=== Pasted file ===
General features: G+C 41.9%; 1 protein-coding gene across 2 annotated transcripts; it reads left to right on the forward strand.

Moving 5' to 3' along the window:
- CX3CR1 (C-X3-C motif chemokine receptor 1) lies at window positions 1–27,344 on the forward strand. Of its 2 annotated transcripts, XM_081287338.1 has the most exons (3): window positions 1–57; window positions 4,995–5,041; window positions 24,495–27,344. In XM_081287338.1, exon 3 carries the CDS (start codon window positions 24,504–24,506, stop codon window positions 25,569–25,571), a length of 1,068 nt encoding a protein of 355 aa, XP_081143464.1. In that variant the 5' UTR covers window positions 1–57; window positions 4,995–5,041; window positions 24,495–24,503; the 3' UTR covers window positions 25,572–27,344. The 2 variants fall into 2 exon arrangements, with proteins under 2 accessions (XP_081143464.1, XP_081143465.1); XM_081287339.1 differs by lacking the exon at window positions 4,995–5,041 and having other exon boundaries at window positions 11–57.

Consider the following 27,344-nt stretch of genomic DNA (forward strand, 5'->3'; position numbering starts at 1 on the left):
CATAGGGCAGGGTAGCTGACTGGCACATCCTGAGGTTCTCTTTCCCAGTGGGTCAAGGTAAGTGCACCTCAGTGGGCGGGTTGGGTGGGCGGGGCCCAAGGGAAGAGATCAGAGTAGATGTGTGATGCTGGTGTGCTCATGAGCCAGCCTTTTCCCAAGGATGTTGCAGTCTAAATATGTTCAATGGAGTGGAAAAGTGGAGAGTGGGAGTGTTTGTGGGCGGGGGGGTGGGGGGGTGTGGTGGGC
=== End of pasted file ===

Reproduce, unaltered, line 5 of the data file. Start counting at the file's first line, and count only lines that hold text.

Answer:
CATAGGGCAGGGTAGCTGACTGGCACATCCTGAGGTTCTCTTTCCCAGTGGGTCAAGGTAAGTGCACCTCAGTGGGCGGGTTGGGTGGGCGGGGCCCAAGGGAAGAGATCAGAGTAGATGTGTGATGCTGGTGTGCTCATGAGCCAGCCTTTTCCCAAGGATGTTGCAGTCTAAATATGTTCAATGGAGTGGAAAAGTGGAGAGTGGGAGTGTTTGTGGGCGGGGGGGTGGGGGGGTGTGGTGGGC